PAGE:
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SAG Awards 2021

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After this weird pandemic year, tonight are the 27th annual Screen Actors Guild Awards, broadcast on TNT here is the United States. A shortened, one-hour ceremony airs live at 9:00pm EST.

The nominees in the feature film categories...

Outstanding Performance by a Cast in a Motion Picture
Da 5 Bloods
Ma Rainey's Black Bottom
Minari
One Night in Miami...
The Trial of the Chicago 7


Outstanding Performance by a Male Actor in a Leading Role
Riz Ahmed, Sound of Metal
Chadwick Boseman, Ma Rainey's Black Bottom
Anthony Hopkins, The Father
Gary Oldman, Mank
Steven Yeun, Minari


Outstanding Performance by a Female Actor in a Leading Role
Amy Adams, Hillbilly Elegy
Viola Davis, Ma Rainey's Black Bottom
Vanessa Kirby, Pieces of a Woman
Frances McDormand, Nomadland
Carey Mulligan, Promising Young Woman


Outstanding Performance by a Male Actor in a Supporting Role
Chadwick Boseman, Da 5 Bloods
Sacha Baron Cohen, The Trial of the Chicago 7
Daniel Kaluuya, Judas and the Black Messiah
Jared Leto, The Little Things
Leslie Odom Jr., One Night in Miami...


Outstanding Performance by a Female Actor in a Supporting Role
Maria Bakalova, Borat Subsequent Moviefilm
Glenn Close, Hillbilly Elegy
Olivia Colman, The Father
Yuh-Jung Youn, Minari
Helena Zengel, News of the World


Outstanding Action Performance by a Stunt Ensemble in a Motion Picture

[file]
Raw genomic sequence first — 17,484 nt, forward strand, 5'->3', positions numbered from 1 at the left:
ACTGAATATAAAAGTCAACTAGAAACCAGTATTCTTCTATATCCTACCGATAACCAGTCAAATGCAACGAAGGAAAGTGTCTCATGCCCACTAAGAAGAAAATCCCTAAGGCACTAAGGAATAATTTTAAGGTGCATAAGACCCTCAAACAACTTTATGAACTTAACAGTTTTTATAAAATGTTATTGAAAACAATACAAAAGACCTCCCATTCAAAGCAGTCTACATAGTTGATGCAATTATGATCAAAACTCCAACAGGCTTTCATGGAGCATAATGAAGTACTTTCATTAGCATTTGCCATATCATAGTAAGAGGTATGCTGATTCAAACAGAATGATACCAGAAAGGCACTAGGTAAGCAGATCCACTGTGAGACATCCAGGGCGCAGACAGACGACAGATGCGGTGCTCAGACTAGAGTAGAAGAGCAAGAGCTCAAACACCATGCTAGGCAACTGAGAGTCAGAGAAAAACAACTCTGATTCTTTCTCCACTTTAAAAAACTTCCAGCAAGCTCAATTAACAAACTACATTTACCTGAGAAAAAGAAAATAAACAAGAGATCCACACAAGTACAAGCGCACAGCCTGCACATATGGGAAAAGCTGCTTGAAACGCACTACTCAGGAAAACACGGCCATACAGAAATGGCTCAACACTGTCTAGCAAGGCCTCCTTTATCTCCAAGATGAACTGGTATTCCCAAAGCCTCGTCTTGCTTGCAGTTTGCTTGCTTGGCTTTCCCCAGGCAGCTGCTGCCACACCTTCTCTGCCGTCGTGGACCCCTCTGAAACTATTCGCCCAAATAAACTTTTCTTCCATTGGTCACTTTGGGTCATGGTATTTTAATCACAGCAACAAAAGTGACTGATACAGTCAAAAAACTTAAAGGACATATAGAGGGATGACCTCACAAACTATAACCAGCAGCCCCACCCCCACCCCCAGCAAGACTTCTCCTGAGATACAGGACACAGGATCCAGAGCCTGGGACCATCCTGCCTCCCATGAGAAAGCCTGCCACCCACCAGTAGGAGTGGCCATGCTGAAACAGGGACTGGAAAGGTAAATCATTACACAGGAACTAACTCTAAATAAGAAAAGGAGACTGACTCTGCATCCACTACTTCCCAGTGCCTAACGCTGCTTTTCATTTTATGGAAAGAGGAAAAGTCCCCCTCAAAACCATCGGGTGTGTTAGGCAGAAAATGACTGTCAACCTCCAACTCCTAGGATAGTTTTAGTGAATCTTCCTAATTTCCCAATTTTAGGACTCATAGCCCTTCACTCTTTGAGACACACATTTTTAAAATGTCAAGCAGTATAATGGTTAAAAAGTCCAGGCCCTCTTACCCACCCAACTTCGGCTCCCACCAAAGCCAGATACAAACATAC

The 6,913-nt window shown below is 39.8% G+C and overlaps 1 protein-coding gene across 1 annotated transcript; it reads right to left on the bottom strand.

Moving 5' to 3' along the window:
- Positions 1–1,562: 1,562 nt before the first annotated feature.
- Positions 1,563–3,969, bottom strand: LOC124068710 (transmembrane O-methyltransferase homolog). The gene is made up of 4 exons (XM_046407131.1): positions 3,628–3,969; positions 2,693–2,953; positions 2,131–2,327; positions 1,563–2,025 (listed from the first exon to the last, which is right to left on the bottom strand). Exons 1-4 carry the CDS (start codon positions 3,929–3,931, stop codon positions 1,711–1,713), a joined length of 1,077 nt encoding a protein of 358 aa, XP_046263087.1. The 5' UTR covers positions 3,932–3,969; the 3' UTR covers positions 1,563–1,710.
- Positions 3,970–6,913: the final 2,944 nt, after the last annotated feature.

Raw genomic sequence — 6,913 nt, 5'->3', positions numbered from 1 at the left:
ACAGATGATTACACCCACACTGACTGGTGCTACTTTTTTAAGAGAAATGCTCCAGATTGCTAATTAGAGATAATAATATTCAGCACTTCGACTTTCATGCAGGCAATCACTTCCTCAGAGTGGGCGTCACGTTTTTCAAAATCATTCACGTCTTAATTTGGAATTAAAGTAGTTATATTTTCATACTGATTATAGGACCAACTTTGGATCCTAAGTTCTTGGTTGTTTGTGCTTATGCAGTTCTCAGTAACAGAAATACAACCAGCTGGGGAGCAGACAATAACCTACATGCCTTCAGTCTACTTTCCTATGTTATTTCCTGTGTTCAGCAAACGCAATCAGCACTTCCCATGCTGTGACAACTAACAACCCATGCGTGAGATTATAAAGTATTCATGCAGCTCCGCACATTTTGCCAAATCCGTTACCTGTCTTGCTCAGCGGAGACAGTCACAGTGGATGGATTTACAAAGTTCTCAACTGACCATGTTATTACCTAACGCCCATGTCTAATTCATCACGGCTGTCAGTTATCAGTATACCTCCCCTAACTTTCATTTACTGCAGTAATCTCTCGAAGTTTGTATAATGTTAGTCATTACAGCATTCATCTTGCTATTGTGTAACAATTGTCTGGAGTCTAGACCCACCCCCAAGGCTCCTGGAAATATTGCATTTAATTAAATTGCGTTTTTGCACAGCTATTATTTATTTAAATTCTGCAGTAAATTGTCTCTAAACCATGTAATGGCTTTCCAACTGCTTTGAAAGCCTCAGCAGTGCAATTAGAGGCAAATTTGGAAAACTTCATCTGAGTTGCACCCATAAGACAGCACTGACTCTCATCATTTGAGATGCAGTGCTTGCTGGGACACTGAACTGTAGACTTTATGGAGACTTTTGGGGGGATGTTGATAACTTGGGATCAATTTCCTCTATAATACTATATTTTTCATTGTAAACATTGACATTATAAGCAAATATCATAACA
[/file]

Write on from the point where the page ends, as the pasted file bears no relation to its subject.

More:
Da 5 Bloods
Mulan
News of the World
The Trial of the Chicago 7
Wonder Woman 1984


__________________
"Film is a disease. When it infects your bloodstream it takes over as the number one hormone. It bosses the enzymes, directs the pineal gland, plays Iago to your psyche. As with heroin, the antidote to Film is more Film." - Frank Capra



My predictions:
The Trial of the Chicago 7
Chadwick Boseman
Carey Mulligan
Daniel Kaluuya
Maria Bakalova
Wonder Woman 1984



For those who didn't watch, the winners were

ENSEMBLE: The Trial of the Chicago 7
LEAD ACTOR: Chadwick Boseman
LEAD ACTRESS: Viola Davis
SUPPORTING ACTOR: Daniel Kaluuya
SUPPORTING ACTRESS: Yuh-Jung Youn
STUNTS ENSEMBLE: Wonder Woman 1984

Winners accepted via teleconference.




As a predictor for Best Picture, SAG's Outstanding Performance by a Cast in a Motion Picture is not an especially useful corollary. In the twenty-five years since they started handing out this trophy SAG's Cast and the Academy's Best Picture have only matched twelve times, and never more than two matches in a row. They only matched in two of the past five (Parasite and Spotlight).



For those who didn't watch, the winners were

ENSEMBLE: The Trial of the Chicago 7
LEAD ACTOR: Chadwick Boseman
LEAD ACTRESS: Viola Davis
SUPPORTING ACTOR: Daniel Kaluuya
SUPPORTING ACTRESS: Yuh-Jung Youn
STUNTS ENSEMBLE: Wonder Woman 1984

Winners accepted via teleconference.

All these winners could be very worthy...but this is what happens when these award shows got so politicize. I don't trust them anymore. I probably shouldn't have trusted them before but gave the illusion it was merit based. Feel like they just won to fit a diversity quota to appease twitter. And that's a shame I shouldn't feel that way because those people are talented.

Obviously Boseman was going win. If he doesn't win the Oscar I'd be dumbfounded. (haven't seen the role just it's predictable) I thought he should have been showered with awards and nominations for his James Brown portrayal, the movie was forgettable but he was unreal as Brown. Got so much respect for that dude for keeping that illness to himself and still working. So glad to see him get his due even if he isn't here with us.
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I came here to do two things, drink some beer and kick some ass, looks like we are almost outta beer - Dazed and Confused

101 Favorite Movies (2019)



Welcome to the human race...